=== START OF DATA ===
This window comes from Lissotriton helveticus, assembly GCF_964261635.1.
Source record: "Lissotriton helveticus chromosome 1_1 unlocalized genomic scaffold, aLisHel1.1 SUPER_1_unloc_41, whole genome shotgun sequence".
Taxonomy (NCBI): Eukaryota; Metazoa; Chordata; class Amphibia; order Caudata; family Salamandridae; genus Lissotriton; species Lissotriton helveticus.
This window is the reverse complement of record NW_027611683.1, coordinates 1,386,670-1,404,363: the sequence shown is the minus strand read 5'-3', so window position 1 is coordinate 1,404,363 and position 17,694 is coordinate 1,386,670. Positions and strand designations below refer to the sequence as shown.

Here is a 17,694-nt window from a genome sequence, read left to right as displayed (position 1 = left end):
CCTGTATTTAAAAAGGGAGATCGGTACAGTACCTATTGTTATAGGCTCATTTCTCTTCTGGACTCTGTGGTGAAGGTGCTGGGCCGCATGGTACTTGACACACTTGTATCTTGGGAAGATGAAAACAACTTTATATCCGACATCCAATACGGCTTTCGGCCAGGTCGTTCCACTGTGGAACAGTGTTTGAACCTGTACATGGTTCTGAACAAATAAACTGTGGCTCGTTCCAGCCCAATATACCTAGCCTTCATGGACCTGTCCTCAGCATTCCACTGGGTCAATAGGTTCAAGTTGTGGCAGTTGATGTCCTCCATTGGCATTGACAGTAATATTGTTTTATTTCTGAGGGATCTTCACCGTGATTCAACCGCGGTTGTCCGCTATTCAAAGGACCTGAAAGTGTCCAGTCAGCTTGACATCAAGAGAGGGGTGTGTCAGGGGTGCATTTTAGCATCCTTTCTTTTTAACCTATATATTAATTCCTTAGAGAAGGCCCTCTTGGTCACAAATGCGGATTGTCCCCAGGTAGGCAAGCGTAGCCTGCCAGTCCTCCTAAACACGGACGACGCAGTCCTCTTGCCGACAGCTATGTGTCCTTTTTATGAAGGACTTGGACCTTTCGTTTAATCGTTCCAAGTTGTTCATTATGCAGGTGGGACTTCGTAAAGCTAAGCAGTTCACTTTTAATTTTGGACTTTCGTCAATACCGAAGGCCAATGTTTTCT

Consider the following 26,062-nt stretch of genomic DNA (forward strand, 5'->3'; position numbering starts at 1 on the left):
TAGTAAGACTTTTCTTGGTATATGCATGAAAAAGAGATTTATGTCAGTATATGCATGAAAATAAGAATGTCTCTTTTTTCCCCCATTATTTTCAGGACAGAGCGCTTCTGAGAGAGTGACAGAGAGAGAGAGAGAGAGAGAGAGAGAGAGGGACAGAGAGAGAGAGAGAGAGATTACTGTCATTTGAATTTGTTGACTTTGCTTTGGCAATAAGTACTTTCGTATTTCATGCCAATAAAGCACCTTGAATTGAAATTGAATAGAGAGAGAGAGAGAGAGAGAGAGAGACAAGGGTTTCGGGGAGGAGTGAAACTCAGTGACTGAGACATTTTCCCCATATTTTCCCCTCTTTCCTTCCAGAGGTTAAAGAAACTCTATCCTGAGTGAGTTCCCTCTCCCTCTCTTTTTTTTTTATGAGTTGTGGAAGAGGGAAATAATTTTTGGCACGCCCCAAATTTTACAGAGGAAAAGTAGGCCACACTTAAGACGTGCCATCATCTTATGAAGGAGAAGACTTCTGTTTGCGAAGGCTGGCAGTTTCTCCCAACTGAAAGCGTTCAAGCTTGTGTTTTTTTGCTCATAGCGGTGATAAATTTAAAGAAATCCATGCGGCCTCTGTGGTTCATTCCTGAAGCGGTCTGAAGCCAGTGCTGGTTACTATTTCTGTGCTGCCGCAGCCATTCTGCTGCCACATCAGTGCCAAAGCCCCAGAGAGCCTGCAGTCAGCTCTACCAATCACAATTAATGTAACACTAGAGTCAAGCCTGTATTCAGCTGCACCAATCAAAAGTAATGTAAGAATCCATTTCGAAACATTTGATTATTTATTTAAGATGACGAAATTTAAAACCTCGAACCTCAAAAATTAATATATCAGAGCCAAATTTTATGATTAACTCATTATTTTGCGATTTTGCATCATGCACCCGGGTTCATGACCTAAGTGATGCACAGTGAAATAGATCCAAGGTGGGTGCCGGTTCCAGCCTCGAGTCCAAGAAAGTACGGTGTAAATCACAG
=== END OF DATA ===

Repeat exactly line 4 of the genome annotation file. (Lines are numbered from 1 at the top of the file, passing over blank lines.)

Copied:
This window is the reverse complement of record NW_027611683.1, coordinates 1,386,670-1,404,363: the sequence shown is the minus strand read 5'-3', so window position 1 is coordinate 1,404,363 and position 17,694 is coordinate 1,386,670. Positions and strand designations below refer to the sequence as shown.